I saw this chart in Adweek earlier this week, and it was followed with a report by AdKeeper and 24/7 Real Media with an explanation for why display ad CTRs were .09% on average last year. (Not sure what to make of “Kids.”) For the uninitiate, a CTR, or clickthrough, is the percent of times online users click an ad. So a CTR of .09% means that if 1,000 people see a display ad, only .9 people (1000 x .0009), less than 1 will click it. This seems shocking, even horrific, until one considers that no one clicks a TV ad, billboard, radio, or piece of print. With that said, a generation or two ago Lester Wunderman and David Ogilvy wrote amazing newspaper ads that elicited readers to mail in information cards with great success. Mail was the first click.
There’s a balance between branding value, or as I like to call it “halo,” and direct response. If you’re trying to build a brand that will have high offline action, buying packaged goods or tuning into a movie or TV show, halo matters. People do see a cool rich media ad online, or on TV for that matter, and act later. The problem is, to quote John Wanamaker and credit Duncan Watts for citing the quote, “Half the money I spend on advertising is wasted; the trouble is I don’t know which half.”
To further quote Watts (disclosure, he’s BuzzFeed’s science advisor):
How is it that in spite of the technological boom since Wanamaker’s time – penicillin, the atomic bomb, DNA, lasers, space flight, supercomputers, the internet – his puzzlement remains as relevant today as it was then?
We can put a man on the moon, but not fully determine the effectiveness of advertising.
And so we continue to try and measure the impact of brand advertising, because brand advertising is important and valuable, if difficult to quantify, and it works.
The click plays an interesting role. Some parties have a vested interest in saying that clicks don’t matter, and that all that matters is halo. And there is some evidence that only 8% of internet users account for 85% of traditional display ad clicks. The irony is that these same anti-click advocates urge brand lift surveys as the best measure. The logic being that you don’t need people to click on your ads, but you do need/want them to click to fill out long surveys, popped in front of them as they browse, often without incentive. Why a click to fill out a survey is good and needed, and click on an ad is unnecessary and undesirable baffles me.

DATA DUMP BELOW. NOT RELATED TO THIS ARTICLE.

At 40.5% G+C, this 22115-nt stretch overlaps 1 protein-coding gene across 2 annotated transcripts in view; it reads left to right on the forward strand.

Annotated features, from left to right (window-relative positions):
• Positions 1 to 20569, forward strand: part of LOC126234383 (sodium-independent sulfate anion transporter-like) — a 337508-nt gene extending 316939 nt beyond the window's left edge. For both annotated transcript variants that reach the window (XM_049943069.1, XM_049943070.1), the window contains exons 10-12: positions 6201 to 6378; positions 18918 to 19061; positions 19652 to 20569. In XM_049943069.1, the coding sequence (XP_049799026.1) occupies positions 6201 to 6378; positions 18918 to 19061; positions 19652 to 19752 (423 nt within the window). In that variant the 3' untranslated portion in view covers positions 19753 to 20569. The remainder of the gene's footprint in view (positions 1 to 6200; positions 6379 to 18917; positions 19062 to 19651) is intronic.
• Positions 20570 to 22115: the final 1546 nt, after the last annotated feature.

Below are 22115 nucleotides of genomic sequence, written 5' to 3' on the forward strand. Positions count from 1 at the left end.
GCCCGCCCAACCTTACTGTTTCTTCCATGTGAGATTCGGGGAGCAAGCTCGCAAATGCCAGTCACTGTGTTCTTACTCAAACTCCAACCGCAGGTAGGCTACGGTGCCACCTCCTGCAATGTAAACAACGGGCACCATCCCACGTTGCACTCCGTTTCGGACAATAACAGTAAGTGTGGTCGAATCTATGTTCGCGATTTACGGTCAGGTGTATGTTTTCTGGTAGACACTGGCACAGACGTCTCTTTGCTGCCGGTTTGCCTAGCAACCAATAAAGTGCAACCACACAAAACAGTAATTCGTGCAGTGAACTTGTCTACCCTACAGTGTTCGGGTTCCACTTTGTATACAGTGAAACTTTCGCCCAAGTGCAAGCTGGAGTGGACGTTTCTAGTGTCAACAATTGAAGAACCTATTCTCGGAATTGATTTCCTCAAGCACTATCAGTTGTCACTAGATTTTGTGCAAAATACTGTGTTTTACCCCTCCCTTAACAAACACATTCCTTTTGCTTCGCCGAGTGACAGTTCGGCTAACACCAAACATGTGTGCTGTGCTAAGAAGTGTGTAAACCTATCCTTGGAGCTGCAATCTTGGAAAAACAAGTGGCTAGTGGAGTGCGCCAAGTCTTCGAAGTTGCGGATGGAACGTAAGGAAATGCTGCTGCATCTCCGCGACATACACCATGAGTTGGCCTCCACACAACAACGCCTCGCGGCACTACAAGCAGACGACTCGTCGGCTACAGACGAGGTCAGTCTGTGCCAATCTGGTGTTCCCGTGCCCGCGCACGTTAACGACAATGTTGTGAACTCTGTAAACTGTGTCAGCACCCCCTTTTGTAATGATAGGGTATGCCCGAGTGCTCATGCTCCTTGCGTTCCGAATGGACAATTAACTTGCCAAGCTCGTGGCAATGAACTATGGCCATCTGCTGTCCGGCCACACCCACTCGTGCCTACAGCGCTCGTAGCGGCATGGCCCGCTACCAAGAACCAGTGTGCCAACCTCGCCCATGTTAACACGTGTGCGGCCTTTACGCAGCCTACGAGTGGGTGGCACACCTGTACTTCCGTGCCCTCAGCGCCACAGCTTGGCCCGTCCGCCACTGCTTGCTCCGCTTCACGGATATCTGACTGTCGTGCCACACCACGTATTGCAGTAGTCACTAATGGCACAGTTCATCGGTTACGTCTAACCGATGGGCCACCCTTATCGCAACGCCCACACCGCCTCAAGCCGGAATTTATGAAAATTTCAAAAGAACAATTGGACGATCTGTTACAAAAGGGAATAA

Other parties say it’s all about clicks, and are so obsessed with clicks that they’ll do anything to make them happen. Relying on confusing ads or remnant inventory on low quality sites that generate clicks, hypothetical leads, at the lowest prices. This is the equivalent of putting your brochures for car insurance in a pre-school and being psyched when 20% of then taken, albeit to doodle on; and disappointed when only 5% of them get taken outside a car dealership.
The reality is that the answer is somewhere in the middle, where, as Mom and Dad have been saying for decades, most reasonable solutions and answers tend to be. CTRs of .09% are just too low, they just don’t pass the sniff test. There’s no way .09% can be a proxy or indicator of larger halo engagement.
And, so, the 90-9-1 rule of social engagement kept rattling in my head. Also known as “the 1% rule,” it states that on the internet:
- 90% of people just read
- 9% edit
- 1% create
It seems to me that a rough rule or goal for online display ads should be something like:
- 90% of people are aware of the ad in some halo fashion
- 9% are impacted to a greater extent through later online action or offline action (tune in, purchase consideration, etc.)
- 1% click, share, or engage with the ad or branded content immediately
I think here the 1% click is the evidence of the 99% halo and impact.
And how do we get to or aim for 1%, or higher. Great, engaging, content driven advertising. Where the dog is the content and the tail is the call to action, and the dog wags the tail.
This is why at Buzzfeed, we consistently see on our in-stream, branded content units get CTRs of above 1%, often closer to 2%. This is 10 to 20 times industry averages on traditional display units. This is a return to the ads of Ogilvy and Wunderman, where people are given content gifts to spur action.
Branded content achieves both halo and click. And when optimized around sharing behavior, branded content has the added benefits of human to human targeting, which is so much better than cookies. Beyond halo and clicks, branded content also achieves strong pass along value; it is something one user passes to another because she knows it will be of interest. Cookies can’t compete with social.
And so branded content optimized around social, achieves halo, clicks, and viral lift. It even rhymes.
If you’re interested in learning more, please contact me or head to our Advertise on BuzzFeed microsite.